New York-based hedge fund manager Philip Falcone and his advisory firm Harbinger Capital Partners agreed Monday to pay the Securities and Exchange Commission $18 million and admit wrongdoing. Falcone also agreed to be barred from the securities industry for at least five years.
Last June, the SEC filed enforcement actions alleging that Falcone improperly used $113 million in fund assets to pay his personal taxes, secretly favored certain customer redemption requests at the expense of other investors, and conducted an improper “short squeeze” in bonds issued by a Canadian manufacturing company.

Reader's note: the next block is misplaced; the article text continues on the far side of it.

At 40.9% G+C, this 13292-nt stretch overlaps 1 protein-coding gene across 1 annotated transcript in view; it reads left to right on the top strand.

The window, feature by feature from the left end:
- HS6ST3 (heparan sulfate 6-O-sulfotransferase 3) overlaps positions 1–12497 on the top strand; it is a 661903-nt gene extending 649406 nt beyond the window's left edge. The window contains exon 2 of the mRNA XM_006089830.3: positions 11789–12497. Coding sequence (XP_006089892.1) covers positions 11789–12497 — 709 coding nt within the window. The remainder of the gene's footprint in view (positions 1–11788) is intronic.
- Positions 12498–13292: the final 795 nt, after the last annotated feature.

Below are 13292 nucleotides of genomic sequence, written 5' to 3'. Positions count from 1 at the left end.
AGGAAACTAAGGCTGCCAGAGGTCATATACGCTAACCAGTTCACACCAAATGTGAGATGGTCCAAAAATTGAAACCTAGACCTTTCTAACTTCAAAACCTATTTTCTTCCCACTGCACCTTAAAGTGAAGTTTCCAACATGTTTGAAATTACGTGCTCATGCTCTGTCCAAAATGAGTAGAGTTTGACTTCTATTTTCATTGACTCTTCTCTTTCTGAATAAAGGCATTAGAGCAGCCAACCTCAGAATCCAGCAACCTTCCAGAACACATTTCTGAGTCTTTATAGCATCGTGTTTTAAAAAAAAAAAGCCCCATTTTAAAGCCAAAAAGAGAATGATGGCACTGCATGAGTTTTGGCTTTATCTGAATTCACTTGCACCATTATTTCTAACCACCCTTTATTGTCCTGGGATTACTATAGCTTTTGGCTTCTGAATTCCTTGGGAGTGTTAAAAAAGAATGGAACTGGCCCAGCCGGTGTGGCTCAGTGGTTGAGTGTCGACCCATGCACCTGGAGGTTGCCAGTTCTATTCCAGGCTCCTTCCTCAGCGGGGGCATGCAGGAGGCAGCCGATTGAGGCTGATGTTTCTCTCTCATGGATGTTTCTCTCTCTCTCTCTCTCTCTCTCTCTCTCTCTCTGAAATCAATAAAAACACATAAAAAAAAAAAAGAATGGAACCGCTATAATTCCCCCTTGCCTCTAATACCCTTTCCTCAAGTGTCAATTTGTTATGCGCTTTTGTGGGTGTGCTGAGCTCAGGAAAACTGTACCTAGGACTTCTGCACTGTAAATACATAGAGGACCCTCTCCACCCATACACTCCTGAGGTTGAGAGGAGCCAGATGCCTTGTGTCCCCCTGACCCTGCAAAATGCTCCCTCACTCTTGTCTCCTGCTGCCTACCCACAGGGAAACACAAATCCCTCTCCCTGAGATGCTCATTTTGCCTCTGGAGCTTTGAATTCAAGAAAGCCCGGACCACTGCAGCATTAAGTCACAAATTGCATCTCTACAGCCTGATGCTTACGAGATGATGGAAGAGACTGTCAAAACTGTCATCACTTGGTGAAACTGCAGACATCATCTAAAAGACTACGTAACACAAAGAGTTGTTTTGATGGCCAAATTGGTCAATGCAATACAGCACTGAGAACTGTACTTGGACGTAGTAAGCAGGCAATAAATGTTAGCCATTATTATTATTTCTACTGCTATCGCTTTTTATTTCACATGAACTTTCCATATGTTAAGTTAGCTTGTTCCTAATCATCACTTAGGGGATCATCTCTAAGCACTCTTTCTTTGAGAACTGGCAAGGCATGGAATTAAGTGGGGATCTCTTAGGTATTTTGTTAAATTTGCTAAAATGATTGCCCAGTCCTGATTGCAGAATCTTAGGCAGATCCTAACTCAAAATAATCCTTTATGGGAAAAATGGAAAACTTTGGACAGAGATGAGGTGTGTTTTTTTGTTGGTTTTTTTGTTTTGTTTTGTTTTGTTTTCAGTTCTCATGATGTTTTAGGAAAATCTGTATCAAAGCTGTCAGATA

In the settlement papers filed in court Monday, the SEC says that Falcone and Harbinger admitted to multiple acts of misconduct that harmed investors and interfered with the normal functioning of the securities markets.
SEC Chairwoman Mary Jo White recently announced that she’d be changing the agency’s “neither admit nor deny” settlement policy by seeking admissions of guilt in some of the more egregious cases.
“Falcone and Harbinger engaged in serious misconduct that harmed investors, and their admissions leave no doubt that they violated the federal securities laws,” said Andrew Ceresney, co-director of the SEC’s Division of Enforcement, in a statement. “Falcone must now pay a heavy price for his misconduct by surrendering millions of dollars and being barred from the hedge fund industry.”